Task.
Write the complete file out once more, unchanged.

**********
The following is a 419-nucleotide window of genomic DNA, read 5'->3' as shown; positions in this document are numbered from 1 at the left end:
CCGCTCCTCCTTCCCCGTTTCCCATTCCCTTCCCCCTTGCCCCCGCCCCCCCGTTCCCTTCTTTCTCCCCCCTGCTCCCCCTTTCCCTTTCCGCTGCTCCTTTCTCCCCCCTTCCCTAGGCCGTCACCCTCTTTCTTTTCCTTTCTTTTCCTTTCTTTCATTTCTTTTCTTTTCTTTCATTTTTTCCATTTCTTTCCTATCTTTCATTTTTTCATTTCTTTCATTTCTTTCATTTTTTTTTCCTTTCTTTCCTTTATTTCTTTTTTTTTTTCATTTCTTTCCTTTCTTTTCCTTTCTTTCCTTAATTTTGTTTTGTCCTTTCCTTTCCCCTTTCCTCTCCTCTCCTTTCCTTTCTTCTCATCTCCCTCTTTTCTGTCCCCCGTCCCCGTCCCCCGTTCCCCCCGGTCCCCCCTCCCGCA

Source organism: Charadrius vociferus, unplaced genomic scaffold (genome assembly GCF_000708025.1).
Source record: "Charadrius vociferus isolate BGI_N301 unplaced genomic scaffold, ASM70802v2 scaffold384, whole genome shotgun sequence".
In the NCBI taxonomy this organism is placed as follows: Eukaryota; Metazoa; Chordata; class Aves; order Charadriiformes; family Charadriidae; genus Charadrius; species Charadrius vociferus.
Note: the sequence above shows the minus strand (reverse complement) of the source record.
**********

The following is a 419-nucleotide window of genomic DNA, read 5'->3' as shown; positions in this document are numbered from 1 at the left end:
CCGCTCCTCCTTCCCCGTTTCCCATTCCCTTCCCCCTTGCCCCCGCCCCCCCGTTCCCTTCTTTCTCCCCCCTGCTCCCCCTTTCCCTTTCCGCTGCTCCTTTCTCCCCCCTTCCCTAGGCCGTCACCCTCTTTCTTTTCCTTTCTTTTCCTTTCTTTCATTTCTTTTCTTTTCTTTCATTTTTTCCATTTCTTTCCTATCTTTCATTTTTTCATTTCTTTCATTTCTTTCATTTTTTTTTCCTTTCTTTCCTTTATTTCTTTTTTTTTTTCATTTCTTTCCTTTCTTTTCCTTTCTTTCCTTAATTTTGTTTTGTCCTTTCCTTTCCCCTTTCCTCTCCTCTCCTTTCCTTTCTTCTCATCTCCCTCTTTTCTGTCCCCCGTCCCCGTCCCCCGTTCCCCCCGGTCCCCCCTCCCGCA

Source organism: Charadrius vociferus, unplaced genomic scaffold (genome assembly GCF_000708025.1).
Source record: "Charadrius vociferus isolate BGI_N301 unplaced genomic scaffold, ASM70802v2 scaffold384, whole genome shotgun sequence".
In the NCBI taxonomy this organism is placed as follows: Eukaryota; Metazoa; Chordata; class Aves; order Charadriiformes; family Charadriidae; genus Charadrius; species Charadrius vociferus.
Note: the sequence above shows the minus strand (reverse complement) of the source record.